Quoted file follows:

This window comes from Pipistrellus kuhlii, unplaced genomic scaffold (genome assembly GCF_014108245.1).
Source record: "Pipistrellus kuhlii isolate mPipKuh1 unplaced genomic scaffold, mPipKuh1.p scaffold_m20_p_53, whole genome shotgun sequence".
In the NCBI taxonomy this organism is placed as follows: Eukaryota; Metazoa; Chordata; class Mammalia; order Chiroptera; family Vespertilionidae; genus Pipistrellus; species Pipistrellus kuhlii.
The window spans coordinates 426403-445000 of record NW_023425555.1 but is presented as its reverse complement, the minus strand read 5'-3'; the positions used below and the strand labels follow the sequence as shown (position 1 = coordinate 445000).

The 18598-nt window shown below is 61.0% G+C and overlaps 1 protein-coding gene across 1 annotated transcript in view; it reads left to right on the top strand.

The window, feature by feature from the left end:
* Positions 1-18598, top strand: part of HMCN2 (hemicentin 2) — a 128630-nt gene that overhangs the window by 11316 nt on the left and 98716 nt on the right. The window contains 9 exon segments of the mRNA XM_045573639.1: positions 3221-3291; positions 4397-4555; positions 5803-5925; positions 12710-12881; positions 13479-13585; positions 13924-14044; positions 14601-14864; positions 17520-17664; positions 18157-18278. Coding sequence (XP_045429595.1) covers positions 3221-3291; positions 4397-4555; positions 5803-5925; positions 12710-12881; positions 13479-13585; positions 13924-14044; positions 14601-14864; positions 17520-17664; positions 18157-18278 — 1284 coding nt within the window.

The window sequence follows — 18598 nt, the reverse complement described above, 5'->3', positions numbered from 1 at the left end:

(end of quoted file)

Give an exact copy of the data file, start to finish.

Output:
This window comes from Pipistrellus kuhlii, unplaced genomic scaffold (genome assembly GCF_014108245.1).
Source record: "Pipistrellus kuhlii isolate mPipKuh1 unplaced genomic scaffold, mPipKuh1.p scaffold_m20_p_53, whole genome shotgun sequence".
In the NCBI taxonomy this organism is placed as follows: Eukaryota; Metazoa; Chordata; class Mammalia; order Chiroptera; family Vespertilionidae; genus Pipistrellus; species Pipistrellus kuhlii.
The window spans coordinates 426403-445000 of record NW_023425555.1 but is presented as its reverse complement, the minus strand read 5'-3'; the positions used below and the strand labels follow the sequence as shown (position 1 = coordinate 445000).

The 18598-nt window shown below is 61.0% G+C and overlaps 1 protein-coding gene across 1 annotated transcript in view; it reads left to right on the top strand.

The window, feature by feature from the left end:
* Positions 1-18598, top strand: part of HMCN2 (hemicentin 2) — a 128630-nt gene that overhangs the window by 11316 nt on the left and 98716 nt on the right. The window contains 9 exon segments of the mRNA XM_045573639.1: positions 3221-3291; positions 4397-4555; positions 5803-5925; positions 12710-12881; positions 13479-13585; positions 13924-14044; positions 14601-14864; positions 17520-17664; positions 18157-18278. Coding sequence (XP_045429595.1) covers positions 3221-3291; positions 4397-4555; positions 5803-5925; positions 12710-12881; positions 13479-13585; positions 13924-14044; positions 14601-14864; positions 17520-17664; positions 18157-18278 — 1284 coding nt within the window.

The window sequence follows — 18598 nt, the reverse complement described above, 5'->3', positions numbered from 1 at the left end: